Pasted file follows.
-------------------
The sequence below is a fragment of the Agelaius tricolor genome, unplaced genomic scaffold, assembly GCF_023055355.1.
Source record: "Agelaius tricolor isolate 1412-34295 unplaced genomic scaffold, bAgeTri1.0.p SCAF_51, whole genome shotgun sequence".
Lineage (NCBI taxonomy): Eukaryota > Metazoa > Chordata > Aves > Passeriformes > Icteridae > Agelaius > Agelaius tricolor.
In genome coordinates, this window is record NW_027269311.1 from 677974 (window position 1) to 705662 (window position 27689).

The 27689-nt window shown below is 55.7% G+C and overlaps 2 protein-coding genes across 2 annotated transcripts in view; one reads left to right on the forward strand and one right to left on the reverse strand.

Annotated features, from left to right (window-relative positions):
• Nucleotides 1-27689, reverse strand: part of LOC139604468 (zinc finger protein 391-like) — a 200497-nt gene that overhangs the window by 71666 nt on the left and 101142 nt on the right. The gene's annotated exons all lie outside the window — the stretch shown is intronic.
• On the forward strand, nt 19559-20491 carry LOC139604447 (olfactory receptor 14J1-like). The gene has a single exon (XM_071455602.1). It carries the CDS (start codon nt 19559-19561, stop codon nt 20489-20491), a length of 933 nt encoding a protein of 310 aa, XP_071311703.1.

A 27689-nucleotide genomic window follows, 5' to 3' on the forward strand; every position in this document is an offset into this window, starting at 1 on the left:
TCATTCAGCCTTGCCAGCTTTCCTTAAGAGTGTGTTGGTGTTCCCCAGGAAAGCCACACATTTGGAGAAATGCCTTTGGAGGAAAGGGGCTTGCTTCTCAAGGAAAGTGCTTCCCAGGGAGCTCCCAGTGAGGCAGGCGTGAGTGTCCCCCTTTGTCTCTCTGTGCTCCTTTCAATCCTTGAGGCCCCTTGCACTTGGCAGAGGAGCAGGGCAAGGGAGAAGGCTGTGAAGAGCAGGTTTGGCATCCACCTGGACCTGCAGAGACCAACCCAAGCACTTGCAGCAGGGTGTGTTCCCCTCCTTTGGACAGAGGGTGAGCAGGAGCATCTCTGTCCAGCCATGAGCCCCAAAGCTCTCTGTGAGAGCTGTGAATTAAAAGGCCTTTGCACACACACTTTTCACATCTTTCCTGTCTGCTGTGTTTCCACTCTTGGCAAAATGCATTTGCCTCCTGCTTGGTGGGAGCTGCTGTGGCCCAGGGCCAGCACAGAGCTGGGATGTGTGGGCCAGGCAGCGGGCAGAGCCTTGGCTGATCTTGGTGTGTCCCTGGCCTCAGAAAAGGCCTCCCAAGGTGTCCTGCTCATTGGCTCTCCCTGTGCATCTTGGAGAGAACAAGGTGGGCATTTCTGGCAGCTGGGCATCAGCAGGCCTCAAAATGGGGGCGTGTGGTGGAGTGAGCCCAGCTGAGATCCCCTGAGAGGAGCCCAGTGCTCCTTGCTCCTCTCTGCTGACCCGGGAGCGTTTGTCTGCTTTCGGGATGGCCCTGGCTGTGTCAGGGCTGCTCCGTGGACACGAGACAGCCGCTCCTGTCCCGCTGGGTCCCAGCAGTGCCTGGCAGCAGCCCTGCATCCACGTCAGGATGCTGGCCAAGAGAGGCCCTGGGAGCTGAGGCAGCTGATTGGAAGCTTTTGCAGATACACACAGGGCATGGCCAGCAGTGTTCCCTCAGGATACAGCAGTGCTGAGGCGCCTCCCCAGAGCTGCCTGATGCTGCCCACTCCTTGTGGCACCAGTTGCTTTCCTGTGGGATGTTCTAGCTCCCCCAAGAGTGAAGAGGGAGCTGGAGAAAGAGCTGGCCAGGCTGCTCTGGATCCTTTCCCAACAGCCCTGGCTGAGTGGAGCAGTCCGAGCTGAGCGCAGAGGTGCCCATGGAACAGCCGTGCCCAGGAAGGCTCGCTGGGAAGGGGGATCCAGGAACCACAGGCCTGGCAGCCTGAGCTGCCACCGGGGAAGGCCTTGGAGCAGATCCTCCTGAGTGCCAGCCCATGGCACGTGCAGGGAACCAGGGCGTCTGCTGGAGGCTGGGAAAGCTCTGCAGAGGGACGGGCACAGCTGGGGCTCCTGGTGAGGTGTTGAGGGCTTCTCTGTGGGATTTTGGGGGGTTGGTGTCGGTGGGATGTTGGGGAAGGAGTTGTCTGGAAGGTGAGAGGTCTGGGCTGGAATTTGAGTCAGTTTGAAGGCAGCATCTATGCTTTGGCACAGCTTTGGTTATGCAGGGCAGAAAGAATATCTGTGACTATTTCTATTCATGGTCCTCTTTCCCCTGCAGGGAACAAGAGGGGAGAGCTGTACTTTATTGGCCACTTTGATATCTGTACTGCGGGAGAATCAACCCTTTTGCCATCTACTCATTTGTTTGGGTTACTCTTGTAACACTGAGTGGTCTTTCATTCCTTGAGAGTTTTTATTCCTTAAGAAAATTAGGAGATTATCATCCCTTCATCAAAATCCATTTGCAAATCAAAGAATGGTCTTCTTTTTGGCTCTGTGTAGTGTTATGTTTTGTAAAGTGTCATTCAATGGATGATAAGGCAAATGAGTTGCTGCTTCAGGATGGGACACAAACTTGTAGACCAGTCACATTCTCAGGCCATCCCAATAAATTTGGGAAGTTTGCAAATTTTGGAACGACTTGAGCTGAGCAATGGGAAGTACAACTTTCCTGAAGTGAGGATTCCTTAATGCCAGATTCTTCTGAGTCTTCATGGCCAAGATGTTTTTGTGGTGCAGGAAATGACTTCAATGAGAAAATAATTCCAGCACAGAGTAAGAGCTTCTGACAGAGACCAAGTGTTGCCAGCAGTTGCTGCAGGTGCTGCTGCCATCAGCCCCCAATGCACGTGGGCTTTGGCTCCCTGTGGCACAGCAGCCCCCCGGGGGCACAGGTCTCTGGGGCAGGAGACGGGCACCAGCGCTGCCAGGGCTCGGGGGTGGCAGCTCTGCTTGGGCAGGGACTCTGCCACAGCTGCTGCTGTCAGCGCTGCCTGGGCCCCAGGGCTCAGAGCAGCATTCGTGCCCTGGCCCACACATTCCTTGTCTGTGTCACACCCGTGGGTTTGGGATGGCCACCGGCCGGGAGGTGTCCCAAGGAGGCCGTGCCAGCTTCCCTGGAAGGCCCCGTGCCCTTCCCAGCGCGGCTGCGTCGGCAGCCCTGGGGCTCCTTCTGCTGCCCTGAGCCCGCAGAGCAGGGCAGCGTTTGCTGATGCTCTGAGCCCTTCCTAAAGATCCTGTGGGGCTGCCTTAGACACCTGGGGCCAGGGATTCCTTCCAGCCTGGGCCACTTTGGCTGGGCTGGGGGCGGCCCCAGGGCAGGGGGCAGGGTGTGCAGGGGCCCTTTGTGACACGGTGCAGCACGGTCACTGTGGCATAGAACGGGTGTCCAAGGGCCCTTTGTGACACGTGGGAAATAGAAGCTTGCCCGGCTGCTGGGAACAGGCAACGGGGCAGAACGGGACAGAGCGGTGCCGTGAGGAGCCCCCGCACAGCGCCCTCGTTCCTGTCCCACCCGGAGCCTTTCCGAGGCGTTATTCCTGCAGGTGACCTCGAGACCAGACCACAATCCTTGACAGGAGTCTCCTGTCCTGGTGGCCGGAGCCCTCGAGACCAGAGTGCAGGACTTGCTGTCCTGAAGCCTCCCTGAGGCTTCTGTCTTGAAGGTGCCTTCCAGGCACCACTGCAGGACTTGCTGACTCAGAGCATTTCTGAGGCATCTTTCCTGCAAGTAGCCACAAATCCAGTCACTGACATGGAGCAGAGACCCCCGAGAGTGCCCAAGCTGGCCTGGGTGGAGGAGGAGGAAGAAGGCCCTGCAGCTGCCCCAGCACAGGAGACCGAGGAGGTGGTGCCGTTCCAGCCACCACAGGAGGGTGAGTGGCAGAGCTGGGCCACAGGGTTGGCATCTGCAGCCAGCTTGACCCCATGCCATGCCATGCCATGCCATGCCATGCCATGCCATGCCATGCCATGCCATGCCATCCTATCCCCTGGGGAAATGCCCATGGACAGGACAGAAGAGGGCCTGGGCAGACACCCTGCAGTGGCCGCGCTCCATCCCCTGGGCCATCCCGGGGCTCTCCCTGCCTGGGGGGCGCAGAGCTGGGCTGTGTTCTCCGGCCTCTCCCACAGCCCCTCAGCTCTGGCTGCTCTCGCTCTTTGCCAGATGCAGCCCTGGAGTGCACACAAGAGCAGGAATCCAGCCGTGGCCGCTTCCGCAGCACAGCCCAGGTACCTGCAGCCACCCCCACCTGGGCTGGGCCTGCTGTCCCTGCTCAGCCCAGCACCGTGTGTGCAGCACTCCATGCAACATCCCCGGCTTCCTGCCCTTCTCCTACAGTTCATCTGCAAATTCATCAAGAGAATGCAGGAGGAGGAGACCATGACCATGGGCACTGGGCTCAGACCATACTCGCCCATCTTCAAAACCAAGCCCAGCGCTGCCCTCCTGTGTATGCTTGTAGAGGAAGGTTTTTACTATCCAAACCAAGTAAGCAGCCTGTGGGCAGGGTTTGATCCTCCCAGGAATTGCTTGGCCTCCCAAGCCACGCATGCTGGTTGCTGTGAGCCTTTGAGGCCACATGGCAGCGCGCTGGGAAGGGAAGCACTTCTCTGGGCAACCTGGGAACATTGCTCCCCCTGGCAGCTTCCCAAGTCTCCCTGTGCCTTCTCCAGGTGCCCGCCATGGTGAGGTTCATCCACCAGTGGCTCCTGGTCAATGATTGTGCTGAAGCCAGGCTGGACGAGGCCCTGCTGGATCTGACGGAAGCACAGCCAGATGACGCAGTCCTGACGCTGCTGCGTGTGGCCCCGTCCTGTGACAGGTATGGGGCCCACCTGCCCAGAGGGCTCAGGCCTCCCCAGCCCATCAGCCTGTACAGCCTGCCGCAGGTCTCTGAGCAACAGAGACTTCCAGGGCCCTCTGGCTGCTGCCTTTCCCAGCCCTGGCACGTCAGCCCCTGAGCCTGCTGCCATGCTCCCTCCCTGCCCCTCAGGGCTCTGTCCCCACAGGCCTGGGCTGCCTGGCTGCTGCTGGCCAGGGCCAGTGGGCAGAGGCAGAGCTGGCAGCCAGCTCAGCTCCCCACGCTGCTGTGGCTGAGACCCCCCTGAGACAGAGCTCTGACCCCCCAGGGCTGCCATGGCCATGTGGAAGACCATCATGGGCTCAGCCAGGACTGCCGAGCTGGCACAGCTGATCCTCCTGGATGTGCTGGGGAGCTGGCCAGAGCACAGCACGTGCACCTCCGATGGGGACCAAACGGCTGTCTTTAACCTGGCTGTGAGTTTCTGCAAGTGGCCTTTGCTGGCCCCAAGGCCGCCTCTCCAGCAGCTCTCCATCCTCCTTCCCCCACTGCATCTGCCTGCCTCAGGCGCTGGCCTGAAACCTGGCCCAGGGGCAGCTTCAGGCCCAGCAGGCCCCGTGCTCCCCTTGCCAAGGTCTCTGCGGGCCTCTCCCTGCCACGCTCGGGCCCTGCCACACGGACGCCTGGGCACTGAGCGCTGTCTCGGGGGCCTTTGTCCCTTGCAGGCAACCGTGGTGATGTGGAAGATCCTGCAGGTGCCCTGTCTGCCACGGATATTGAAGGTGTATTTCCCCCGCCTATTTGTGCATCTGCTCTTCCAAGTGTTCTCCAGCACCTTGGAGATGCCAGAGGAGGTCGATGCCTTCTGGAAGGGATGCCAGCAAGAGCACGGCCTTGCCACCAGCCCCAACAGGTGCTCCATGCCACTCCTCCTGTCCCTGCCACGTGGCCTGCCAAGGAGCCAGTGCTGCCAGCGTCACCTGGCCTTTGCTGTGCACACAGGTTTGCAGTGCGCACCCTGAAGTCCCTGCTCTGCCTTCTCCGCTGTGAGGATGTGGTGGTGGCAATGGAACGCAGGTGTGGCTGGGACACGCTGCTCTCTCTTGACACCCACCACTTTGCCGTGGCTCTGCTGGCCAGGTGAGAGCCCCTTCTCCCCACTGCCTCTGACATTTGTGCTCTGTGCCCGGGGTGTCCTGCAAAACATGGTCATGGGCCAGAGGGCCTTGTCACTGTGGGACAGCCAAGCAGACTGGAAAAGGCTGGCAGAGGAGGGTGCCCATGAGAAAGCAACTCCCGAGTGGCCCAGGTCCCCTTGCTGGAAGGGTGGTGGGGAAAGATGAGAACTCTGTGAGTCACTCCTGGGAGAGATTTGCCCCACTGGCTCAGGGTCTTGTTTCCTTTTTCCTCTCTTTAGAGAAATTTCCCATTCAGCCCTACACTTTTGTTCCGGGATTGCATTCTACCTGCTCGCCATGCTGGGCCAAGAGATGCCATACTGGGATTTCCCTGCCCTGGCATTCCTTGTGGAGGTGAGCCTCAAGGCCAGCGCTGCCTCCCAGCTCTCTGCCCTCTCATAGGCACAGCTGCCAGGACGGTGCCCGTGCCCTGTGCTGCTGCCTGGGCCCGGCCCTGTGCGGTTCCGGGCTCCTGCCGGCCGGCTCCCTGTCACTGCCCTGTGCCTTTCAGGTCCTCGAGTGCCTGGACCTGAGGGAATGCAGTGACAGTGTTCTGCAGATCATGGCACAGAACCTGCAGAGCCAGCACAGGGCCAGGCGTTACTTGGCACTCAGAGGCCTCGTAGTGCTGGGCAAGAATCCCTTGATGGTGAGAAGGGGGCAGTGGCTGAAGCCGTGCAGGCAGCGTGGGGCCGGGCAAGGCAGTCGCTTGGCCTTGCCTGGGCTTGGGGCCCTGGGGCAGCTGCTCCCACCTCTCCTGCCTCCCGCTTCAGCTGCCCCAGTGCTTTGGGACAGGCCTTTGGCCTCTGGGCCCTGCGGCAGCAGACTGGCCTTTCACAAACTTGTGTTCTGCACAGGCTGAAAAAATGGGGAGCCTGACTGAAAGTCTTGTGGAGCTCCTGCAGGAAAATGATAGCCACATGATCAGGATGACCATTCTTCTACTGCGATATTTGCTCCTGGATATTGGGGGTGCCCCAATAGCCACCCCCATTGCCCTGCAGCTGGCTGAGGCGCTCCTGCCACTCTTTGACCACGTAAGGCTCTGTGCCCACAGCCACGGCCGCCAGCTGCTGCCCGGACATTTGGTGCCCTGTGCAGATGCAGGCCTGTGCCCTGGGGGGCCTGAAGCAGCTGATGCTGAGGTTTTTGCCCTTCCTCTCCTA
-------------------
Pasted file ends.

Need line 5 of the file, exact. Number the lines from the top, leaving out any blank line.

The 27689-nt window shown below is 55.7% G+C and overlaps 2 protein-coding genes across 2 annotated transcripts in view; one reads left to right on the forward strand and one right to left on the reverse strand.